Day 2 Post-Op...
...didn't turn out to be what I had bargained for. To say it was hard would be an understatement of the year.
The day started off well and good. I slept great that night, the Percocet was still managing my pain, I was walking around every few hours as I was instructed to keep circulation moving to minimize the risk of an embolism. My appetite was good and I was feeling fairly well.
And then that proverbial "shoe" fell. And it fell hard.
It was around 5pm-ish that all of a sudden I was hit with a giant wave of nausea. I was sitting in the recliner in the office and it hit me like a tsunami. Ever so slowly, I worked my way to standing and called to Jason. He came in to check on me and I told him to go and get a bucket as I wasn't convinced I was even going to make it to the bathroom a mere 20 feet away. I willed myself to not throw-up knowing that it would cost me dearly. My breathing became more rapid and shallow, my temperature started rising, and the nausea tightened it's cruel grip. After many baby steps of putting one foot in front of the other, I finally reached the bathroom. I sat down because I was becoming so woozy. The last thing I wanted to do other than throw-up was to faint and fall on the floor.
The clock seemed to tick by so slowly. On numerous occasions I felt myself start the throwing-up process only to will myself to keep swallowing in order to avoid the painful convulsion that I was certain I could only hold off for a little bit longer. Jason stood by, fanning me furiously as I was damp with sweat. He quickly ran and got a baggie and filled it with ice chips and it was all I could do to part my lips far enough for him to push a piece in. After what seemed like a few hours of increasing nausea, I started to feel a bit unsteady. I knew that things were not getting better, but were starting to get even worse. At this point, I was overdue on my pain meds and I was feeling it. The additional pain wasn't helping the nausea at all. I put a dissolvable Zofran on my tongue. The mint taste hit me (what an aweful reminder of my past pregnancy). And all of a sudden, it happened. I couldn't control it, I couldn't swallow it down...and that was it. I grabbed the zofran out of my mouth and I threw up. A lot. The pain seared through my midsection and I knew I was going down a bad path. I tried to get the Zofran back into my mouth, but there wasn't much left of it and frankly, it wasn't proving to be too successful at that point. I felt so weak and many times it started to feel as if the room was starting to close in. With what little energy I had, I whispered to Jason.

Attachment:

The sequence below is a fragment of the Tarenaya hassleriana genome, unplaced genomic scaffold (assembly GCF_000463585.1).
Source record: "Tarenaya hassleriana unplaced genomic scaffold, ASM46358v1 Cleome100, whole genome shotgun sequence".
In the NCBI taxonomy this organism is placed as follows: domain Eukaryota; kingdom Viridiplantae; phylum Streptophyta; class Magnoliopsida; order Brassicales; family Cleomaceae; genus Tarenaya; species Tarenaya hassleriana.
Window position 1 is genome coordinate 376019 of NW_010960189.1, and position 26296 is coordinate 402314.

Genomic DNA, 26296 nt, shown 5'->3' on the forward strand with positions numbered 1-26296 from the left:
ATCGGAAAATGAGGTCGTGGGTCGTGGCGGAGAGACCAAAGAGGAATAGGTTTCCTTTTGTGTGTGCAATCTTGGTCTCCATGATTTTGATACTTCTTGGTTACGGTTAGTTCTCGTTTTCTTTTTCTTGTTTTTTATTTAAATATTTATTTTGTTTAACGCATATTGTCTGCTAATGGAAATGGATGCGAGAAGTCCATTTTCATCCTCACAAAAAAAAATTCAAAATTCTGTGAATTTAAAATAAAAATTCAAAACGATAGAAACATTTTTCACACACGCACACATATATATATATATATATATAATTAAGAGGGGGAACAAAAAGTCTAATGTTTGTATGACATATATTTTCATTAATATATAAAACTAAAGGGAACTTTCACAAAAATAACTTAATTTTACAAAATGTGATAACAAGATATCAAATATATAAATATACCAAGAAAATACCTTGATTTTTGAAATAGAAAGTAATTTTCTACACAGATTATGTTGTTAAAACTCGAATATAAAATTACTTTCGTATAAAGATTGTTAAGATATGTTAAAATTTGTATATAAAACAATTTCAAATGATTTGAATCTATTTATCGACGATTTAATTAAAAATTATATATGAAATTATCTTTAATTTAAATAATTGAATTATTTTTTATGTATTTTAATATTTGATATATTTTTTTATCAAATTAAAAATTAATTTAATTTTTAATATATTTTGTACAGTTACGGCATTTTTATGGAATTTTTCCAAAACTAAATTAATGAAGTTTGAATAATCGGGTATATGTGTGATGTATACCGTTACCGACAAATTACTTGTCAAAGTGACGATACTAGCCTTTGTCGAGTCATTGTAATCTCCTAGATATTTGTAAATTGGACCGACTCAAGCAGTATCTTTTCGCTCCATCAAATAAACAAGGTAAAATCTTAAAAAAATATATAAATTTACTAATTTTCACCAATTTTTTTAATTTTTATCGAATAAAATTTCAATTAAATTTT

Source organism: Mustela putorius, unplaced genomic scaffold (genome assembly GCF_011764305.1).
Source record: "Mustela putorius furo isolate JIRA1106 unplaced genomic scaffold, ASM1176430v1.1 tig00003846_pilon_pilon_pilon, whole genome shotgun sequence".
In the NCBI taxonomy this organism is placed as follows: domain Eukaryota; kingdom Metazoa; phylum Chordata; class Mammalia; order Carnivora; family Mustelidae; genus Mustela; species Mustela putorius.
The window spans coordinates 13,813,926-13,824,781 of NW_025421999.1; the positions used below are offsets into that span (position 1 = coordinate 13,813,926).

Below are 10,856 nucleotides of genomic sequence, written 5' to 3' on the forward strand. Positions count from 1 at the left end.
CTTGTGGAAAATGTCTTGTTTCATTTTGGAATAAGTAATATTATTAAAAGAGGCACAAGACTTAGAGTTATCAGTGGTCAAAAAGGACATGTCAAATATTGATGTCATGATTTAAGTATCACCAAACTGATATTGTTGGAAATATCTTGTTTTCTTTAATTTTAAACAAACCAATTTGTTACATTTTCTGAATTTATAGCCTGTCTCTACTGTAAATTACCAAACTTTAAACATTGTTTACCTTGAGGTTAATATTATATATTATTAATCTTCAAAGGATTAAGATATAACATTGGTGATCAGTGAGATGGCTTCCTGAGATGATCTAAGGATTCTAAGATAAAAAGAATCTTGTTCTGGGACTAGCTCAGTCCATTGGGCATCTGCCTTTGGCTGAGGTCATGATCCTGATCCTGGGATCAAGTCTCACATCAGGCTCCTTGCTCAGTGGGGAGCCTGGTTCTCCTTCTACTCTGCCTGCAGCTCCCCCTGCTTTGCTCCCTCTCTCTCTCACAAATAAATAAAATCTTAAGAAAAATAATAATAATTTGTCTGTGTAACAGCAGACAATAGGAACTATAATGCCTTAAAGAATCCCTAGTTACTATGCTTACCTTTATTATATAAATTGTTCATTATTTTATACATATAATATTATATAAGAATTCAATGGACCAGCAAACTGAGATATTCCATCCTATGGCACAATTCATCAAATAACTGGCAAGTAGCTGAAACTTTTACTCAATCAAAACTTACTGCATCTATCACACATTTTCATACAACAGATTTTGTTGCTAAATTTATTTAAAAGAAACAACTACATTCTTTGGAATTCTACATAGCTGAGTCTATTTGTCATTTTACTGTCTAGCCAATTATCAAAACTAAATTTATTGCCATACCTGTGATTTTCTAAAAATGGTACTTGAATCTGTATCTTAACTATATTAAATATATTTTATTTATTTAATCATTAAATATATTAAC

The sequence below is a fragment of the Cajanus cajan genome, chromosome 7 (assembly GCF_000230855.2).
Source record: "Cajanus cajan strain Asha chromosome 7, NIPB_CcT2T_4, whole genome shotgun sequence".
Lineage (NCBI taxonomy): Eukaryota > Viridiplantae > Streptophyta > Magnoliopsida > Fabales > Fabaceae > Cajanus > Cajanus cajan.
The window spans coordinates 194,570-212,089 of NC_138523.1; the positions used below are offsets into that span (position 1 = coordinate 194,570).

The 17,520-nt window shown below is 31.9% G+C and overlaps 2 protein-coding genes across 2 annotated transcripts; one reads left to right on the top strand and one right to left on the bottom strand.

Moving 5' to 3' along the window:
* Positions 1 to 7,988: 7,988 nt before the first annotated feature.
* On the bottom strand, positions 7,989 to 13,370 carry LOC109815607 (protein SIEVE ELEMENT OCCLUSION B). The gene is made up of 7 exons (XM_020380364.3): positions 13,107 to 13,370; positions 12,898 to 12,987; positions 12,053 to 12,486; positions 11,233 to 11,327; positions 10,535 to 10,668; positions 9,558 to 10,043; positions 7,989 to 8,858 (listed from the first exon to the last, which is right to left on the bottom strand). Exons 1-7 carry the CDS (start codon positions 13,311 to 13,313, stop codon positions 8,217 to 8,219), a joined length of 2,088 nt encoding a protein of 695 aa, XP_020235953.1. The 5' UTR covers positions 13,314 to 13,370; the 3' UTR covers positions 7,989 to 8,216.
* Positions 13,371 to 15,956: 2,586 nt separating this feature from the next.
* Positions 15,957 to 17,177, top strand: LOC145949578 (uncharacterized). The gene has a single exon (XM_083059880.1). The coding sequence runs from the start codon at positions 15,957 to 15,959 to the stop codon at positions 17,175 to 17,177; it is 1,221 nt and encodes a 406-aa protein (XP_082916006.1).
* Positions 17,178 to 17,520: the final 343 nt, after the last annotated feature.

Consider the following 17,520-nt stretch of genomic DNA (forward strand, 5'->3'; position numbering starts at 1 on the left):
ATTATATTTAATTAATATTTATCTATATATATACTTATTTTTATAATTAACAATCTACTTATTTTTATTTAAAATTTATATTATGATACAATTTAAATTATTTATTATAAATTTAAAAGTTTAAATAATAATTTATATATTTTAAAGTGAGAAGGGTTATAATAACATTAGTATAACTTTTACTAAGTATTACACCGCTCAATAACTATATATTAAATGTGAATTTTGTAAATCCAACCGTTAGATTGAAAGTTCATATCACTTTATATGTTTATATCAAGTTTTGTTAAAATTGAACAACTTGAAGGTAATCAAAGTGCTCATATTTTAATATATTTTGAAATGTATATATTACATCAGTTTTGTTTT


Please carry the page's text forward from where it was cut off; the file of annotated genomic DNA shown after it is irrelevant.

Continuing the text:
With worry streaked across his face, he tried the best he could. He came up with a game plan and told me that we needed to get me back to the recliner and get the pain meds in. I, however, knew I was past the point of no return and was going to need more than what he could offer.
"Call 911 or take me to the ER. Now."
He got on the phone and called my dear friend Tricia. She came over immediately to watch Ella and Hattie so we could leave. It took me 15 minutes just to get myself up and out of that bathroom, have Jason put my slippers on, and throw a coat over my shoulders. My walker was put in front of me and I willed myself to get to the van...one way or the other. It was either this or the ambulance was going to have to come for me and I just couldn't leave my girls while they watched me drive away in something that had red lights flashing. They would be too scared. Heck...I was scared and I didn't need any more of it to spill over onto them.